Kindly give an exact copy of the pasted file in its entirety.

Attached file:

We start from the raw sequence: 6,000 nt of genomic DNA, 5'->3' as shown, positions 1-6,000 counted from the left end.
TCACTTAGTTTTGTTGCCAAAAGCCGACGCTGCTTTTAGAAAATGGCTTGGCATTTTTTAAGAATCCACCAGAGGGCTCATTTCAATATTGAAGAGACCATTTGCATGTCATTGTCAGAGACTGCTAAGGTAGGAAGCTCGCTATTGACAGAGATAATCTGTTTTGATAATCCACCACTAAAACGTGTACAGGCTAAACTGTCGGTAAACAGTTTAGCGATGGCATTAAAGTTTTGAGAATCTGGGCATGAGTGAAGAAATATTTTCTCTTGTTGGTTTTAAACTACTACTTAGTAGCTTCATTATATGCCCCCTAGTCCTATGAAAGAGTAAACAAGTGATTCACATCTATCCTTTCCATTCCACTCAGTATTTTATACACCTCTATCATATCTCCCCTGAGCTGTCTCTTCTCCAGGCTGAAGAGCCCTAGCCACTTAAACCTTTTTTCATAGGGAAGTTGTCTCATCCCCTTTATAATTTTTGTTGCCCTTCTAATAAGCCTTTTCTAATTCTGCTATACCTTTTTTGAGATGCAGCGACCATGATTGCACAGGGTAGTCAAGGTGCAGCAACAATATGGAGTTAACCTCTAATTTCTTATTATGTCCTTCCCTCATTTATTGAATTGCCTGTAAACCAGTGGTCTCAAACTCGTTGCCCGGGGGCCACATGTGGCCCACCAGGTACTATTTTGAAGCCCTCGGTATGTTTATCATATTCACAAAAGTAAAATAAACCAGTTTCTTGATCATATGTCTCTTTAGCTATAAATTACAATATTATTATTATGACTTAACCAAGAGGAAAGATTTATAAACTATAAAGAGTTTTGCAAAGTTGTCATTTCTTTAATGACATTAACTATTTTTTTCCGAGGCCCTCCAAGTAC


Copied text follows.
We start from the raw sequence: 6,000 nt of genomic DNA, 5'->3' as shown, positions 1-6,000 counted from the left end.
TCACTTAGTTTTGTTGCCAAAAGCCGACGCTGCTTTTAGAAAATGGCTTGGCATTTTTTAAGAATCCACCAGAGGGCTCATTTCAATATTGAAGAGACCATTTGCATGTCATTGTCAGAGACTGCTAAGGTAGGAAGCTCGCTATTGACAGAGATAATCTGTTTTGATAATCCACCACTAAAACGTGTACAGGCTAAACTGTCGGTAAACAGTTTAGCGATGGCATTAAAGTTTTGAGAATCTGGGCATGAGTGAAGAAATATTTTCTCTTGTTGGTTTTAAACTACTACTTAGTAGCTTCATTATATGCCCCCTAGTCCTATGAAAGAGTAAACAAGTGATTCACATCTATCCTTTCCATTCCACTCAGTATTTTATACACCTCTATCATATCTCCCCTGAGCTGTCTCTTCTCCAGGCTGAAGAGCCCTAGCCACTTAAACCTTTTTTCATAGGGAAGTTGTCTCATCCCCTTTATAATTTTTGTTGCCCTTCTAATAAGCCTTTTCTAATTCTGCTATACCTTTTTTGAGATGCAGCGACCATGATTGCACAGGGTAGTCAAGGTGCAGCAACAATATGGAGTTAACCTCTAATTTCTTATTATGTCCTTCCCTCATTTATTGAATTGCCTGTAAACCAGTGGTCTCAAACTCGTTGCCCGGGGGCCACATGTGGCCCACCAGGTACTATTTTGAAGCCCTCGGTATGTTTATCATATTCACAAAAGTAAAATAAACCAGTTTCTTGATCATATGTCTCTTTAGCTATAAATTACAATATTATTATTATGACTTAACCAAGAGGAAAGATTTATAAACTATAAAGAGTTTTGCAAAGTTGTCATTTCTTTAATGACATTAACTATTTTTTTCCGAGGCCCTCCAAGTAC